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20-04-2022 | Diabetes | News | Article

DUKPC 2022

Machine-learning tool could aid earlier diagnosis of type 1 diabetes

Author: Claire Barnard

medwireNews: Researchers have developed a machine-learning tool that could predict a type 1 diabetes diagnosis in children on the basis of data from primary care electronic health records.

Speaking at the 2022 Diabetes UK Professional Conference, Julia Townson (Cardiff University, UK) explained that around a quarter of children with type 1 diabetes in the UK are not diagnosed until they are in diabetic ketoacidosis (DKA), with rates unchanged for 25 years despite public health campaigns, highlighting the need for improved tools for early detection.

She said that previous research identified different patterns of primary care contact among children who later go on to develop type 1 diabetes versus those who do not, leading the team to hypothesize that primary care data could be used to flag those likely to be diagnosed with the condition.

To investigate this, Townson and colleagues used a machine-learning algorithm drawing on 81 pieces of information from electronic health records studied from 2000 to 2016 to produce a single score that indicates the likelihood of being diagnosed with type 1 diabetes. The information used in the tool included flags such as family history, fatigue, urinary tract infections, obesity, and weight loss, as well as data on the frequency of recent primary care contact relative to average contact frequency for each child.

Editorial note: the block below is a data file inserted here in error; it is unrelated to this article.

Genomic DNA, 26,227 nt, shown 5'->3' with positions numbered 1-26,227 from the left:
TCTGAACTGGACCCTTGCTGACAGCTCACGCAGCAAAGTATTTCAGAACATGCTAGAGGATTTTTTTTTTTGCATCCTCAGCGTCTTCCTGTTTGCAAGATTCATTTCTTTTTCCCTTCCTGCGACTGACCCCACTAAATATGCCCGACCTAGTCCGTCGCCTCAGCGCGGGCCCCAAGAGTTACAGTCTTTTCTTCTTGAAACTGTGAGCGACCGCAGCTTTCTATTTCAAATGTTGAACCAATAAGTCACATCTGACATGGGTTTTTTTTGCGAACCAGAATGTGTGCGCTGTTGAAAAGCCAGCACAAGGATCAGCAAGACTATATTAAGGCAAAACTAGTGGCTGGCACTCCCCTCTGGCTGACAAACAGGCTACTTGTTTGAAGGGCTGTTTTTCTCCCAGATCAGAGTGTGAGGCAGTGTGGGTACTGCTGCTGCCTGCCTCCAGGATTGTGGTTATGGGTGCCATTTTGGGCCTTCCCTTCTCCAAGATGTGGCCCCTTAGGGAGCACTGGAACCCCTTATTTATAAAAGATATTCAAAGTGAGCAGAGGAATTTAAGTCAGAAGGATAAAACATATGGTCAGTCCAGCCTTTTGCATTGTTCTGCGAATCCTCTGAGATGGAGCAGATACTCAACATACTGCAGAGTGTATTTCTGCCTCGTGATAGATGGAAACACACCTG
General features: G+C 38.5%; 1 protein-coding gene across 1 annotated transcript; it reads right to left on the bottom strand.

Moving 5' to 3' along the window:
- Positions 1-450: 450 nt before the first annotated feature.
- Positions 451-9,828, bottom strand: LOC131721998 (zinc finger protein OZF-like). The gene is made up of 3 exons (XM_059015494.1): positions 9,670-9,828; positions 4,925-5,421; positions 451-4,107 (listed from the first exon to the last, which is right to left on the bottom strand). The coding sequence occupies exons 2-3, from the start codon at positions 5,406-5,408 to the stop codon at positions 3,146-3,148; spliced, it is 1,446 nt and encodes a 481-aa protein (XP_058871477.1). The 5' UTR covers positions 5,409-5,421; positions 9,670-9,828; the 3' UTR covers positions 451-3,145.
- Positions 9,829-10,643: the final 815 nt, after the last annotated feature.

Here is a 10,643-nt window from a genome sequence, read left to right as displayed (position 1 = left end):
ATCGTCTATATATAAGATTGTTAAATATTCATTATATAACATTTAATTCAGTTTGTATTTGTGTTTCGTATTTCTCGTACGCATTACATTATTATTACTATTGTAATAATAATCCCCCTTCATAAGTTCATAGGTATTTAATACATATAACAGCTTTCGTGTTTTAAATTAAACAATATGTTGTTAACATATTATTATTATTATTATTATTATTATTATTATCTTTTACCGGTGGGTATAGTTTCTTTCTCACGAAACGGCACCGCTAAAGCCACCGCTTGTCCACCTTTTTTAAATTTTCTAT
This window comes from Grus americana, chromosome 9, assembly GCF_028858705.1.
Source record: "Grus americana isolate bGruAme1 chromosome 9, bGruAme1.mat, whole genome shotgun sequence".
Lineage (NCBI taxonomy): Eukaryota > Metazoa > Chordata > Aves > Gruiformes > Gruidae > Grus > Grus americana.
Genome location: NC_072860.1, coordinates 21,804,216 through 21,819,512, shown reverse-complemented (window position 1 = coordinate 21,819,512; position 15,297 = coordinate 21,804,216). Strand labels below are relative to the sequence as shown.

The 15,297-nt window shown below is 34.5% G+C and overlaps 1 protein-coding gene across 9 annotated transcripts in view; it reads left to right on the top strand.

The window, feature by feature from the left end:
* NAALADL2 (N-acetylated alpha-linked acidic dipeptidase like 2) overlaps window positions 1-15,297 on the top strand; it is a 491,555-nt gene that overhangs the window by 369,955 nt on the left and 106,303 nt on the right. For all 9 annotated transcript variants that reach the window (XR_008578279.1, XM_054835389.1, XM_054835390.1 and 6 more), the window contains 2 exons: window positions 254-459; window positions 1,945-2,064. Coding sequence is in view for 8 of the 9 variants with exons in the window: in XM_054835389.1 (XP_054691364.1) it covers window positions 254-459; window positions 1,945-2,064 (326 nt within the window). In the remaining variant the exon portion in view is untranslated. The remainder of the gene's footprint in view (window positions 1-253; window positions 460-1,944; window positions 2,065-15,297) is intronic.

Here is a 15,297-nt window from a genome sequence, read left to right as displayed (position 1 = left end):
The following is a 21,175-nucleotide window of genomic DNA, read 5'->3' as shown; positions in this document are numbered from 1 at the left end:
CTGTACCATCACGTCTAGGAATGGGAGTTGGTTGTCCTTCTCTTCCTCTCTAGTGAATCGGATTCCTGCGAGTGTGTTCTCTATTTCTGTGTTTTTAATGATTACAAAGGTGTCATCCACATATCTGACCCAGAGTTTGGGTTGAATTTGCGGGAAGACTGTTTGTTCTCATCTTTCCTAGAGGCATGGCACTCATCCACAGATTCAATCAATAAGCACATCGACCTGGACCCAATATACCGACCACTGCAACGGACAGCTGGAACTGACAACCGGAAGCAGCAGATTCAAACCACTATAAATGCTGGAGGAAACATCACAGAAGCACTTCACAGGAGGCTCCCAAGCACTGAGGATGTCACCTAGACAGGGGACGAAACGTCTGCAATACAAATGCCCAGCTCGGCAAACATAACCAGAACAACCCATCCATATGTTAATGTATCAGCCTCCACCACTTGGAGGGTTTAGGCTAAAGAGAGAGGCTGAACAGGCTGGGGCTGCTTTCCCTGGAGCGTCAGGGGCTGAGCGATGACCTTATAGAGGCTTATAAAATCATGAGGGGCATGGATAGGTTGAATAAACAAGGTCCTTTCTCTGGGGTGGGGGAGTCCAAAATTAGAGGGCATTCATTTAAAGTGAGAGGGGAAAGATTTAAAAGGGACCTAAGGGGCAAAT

The Welsh SAIL/Brecon registry of approximately 35 million primary care contacts for 1 million children (0.21% with type 1 diabetes) was used as the training dataset, and the tool was tested using the English Clinical Practice Research Datalink (CPRD) and Hospital Episode Statistics records involving around 43 million contacts for 1.5 million children (0.10% with type 1 diabetes).

When testing their model, the researchers created an alert system based on the tool and different thresholds, and used the relationship between benefit (proportion of children who were identified by the tool and received a diagnosis) and effort (proportion of primary care contacts with a flag for type 1 diabetes) to assess its performance.

Based on an effort threshold of 10% – meaning that 1 in 10 children would have been alerted on the systems had the tool been in place – the algorithm identified 75% of children in the CPRD dataset who went on to be diagnosed with type 1 diabetes in the following 90 days, compared with just 25% of these children if the algorithm was not used.

And when the reduced threshold of 4.6% was used, 64% of children with type 1 diabetes would have been identified in the 90 days prior to diagnosis, versus 12% if the algorithm was not used.

Townson then shared an example of a child diagnosed with type 1 diabetes just before 2.5 years of age to illustrate how long before diagnosis an alert should be considered a success for the machine-learning tool. The child was diagnosed in DKA, but had alerts at 32 and 19 days prior to diagnosis. Primary care contacts prior to these timepoints did not raise alerts.

medwireNews is an independent medical news service provided by Springer Healthcare Ltd. © 2022 Springer Healthcare Ltd, part of the Springer Nature Group

DUKPC 2022; 28 Mar–1 Apr

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